People. I had no idea what I was getting myself into.

The sludge!!

It wasn’t ash anymore. Just hard, rock like substance, filled with nails, bits of metal, burnt pop cans and broken glass! I even found bones in it, presumably buried there by my dog… hopefully… either that or I really don’t want to know!

We sorted out the garbage, emptied the sludge and picked out the rocks. Then we swept it off and washed the rocks down, setting them out nicely in a circle. Finally we built a little fire and had a weiner roast.

Now, I know it’s not magazine worthy or Pinterest worthy or even internet worthy, but I just loved the country, rustic, relaxed feel of our new fire place. It was just so rewarding to set up!

Project 4: BLESS OTHERS

Two women in my cell group just had babies. Since I am 6 years past the itty-bitty clothes and nappies, I just had to go out and buy something for them! Baby shopping is my FAVOURITE!!

But wait! I thought. What about the “new” little older brother and sister? They are often missed in the excitement for baby. And how about the Mama’s?? So what started out as a simple baby gift, ended up being a family care package:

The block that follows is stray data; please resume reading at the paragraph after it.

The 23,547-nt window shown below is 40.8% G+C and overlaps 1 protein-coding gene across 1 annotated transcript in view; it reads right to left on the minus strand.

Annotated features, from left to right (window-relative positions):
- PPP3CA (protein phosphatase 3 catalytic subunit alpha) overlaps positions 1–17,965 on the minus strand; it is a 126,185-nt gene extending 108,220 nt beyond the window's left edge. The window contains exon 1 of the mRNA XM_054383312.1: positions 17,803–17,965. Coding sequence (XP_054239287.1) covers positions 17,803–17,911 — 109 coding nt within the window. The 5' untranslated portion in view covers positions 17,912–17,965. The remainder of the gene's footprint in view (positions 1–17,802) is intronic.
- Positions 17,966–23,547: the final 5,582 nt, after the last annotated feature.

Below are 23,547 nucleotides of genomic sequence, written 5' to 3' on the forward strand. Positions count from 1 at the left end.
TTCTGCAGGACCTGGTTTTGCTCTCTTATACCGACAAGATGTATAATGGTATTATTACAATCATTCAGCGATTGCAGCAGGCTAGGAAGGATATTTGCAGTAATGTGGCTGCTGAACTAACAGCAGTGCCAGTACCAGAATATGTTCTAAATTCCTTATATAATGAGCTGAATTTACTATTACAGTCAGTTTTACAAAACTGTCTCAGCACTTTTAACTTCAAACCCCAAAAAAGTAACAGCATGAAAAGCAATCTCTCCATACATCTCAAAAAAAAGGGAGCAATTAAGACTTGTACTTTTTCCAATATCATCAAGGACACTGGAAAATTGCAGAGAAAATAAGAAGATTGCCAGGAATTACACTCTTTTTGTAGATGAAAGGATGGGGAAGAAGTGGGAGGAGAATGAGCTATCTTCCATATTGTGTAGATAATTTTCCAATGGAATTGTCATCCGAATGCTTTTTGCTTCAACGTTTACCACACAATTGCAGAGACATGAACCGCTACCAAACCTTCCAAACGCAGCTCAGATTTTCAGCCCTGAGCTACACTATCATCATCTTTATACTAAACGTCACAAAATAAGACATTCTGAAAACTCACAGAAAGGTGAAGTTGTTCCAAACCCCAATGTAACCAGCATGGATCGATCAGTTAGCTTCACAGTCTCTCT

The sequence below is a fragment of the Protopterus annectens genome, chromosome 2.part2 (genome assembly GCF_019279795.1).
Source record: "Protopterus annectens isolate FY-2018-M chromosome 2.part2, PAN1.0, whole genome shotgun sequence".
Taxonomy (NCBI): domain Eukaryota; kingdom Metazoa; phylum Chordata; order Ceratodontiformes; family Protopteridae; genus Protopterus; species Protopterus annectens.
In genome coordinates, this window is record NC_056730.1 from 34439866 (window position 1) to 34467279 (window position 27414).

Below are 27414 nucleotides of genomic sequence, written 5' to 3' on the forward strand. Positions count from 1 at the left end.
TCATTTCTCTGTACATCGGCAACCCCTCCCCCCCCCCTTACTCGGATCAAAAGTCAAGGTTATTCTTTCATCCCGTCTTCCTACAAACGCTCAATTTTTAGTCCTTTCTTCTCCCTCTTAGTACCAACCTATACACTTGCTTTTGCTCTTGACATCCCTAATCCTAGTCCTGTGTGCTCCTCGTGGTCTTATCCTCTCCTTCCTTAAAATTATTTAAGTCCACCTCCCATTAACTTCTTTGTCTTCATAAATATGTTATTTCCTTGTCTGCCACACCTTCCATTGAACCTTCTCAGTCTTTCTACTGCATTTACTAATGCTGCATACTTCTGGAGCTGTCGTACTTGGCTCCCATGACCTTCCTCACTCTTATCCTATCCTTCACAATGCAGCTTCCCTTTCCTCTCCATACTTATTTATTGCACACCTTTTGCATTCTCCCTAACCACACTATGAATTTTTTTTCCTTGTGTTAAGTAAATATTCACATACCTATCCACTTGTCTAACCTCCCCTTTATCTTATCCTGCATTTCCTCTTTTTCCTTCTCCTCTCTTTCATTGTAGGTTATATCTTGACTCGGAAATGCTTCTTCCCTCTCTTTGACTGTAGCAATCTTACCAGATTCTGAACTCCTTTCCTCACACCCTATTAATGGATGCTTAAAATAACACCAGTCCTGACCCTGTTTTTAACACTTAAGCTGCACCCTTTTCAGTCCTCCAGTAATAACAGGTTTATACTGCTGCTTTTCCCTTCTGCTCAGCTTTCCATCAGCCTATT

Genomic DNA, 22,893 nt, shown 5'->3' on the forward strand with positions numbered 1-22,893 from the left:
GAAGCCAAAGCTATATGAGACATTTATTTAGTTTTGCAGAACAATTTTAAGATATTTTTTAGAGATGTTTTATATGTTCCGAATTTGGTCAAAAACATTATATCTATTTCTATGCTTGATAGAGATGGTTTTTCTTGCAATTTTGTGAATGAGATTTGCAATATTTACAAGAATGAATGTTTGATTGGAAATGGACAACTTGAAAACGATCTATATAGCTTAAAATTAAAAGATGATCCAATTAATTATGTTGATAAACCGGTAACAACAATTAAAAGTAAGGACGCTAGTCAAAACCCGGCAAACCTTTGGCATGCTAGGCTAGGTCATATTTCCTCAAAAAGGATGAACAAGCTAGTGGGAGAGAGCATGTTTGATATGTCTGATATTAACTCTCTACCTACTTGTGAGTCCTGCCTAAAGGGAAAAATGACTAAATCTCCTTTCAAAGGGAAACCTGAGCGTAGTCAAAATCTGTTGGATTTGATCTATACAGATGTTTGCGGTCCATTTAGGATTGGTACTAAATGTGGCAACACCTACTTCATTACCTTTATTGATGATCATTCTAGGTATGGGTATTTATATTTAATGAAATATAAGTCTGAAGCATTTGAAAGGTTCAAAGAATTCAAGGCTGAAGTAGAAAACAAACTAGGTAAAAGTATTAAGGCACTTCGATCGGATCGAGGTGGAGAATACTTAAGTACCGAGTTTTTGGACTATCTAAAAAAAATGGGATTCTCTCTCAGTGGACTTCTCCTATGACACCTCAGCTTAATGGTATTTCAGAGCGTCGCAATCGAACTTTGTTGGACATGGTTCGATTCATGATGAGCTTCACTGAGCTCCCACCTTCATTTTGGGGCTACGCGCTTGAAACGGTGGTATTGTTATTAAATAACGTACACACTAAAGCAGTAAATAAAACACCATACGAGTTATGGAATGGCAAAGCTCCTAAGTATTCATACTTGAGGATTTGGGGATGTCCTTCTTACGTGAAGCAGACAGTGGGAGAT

1. An outfit and toy for the new one.
  2. A care package for mom: A chiller cup, facial mask and body scrub.
  3. A small, wrapped present for the older sibling.
  4. A gift card for the dad.

Other things we’ve been up to:

A pick up and walk down our road.

Outdoor water games and sandbox play.

My plants are almost ready to go in the garden.

A school community parade.

Oh, and my husband’s new purchase:

So that’s it folks! My world just keeps shrinking these days, but it doesn’t stop us from living. I’d love to hear from you in the comments! What have you been up to? Any projects or fun ideas keeping you afloat?

Family

That Poor Survey Woman…

A couple weeks ago Statistics Canada called me on my camping vacation to participate in “month two” of my four month survey – mandatory by law – of course, or no one would sit through a second (or honestly even the first).

The survey topic? Work and Employment.

Which quite honestly hit a few nerves on the first week for this mother of five. Even on a good day, asking a mother who has worked from before the sun rises most mornings for absolutely nothing in return other than the well being of her family, “if she has done anything in the past week that qualifies as work” and then EXPECTING her to say “no” is not only insensitive, it’s foolish.

Being asked that after a week of sleepless nights and VERY difficult behavioural issues with a couple of children and what can you expect, but a very, very emotional and upset response?

The questionnaire, which is repeatedly done for four months, asks questions such as:

Have you done anything qualifying as work the past week?

Are you currently looking for work?

Why are you not looking for work?

With the childcare available in Canada, what is keeping you from wanting to work?

All of the questions above, taking into consideration, is a slap in the face to a stay at home mom.

And suddenly I snapped.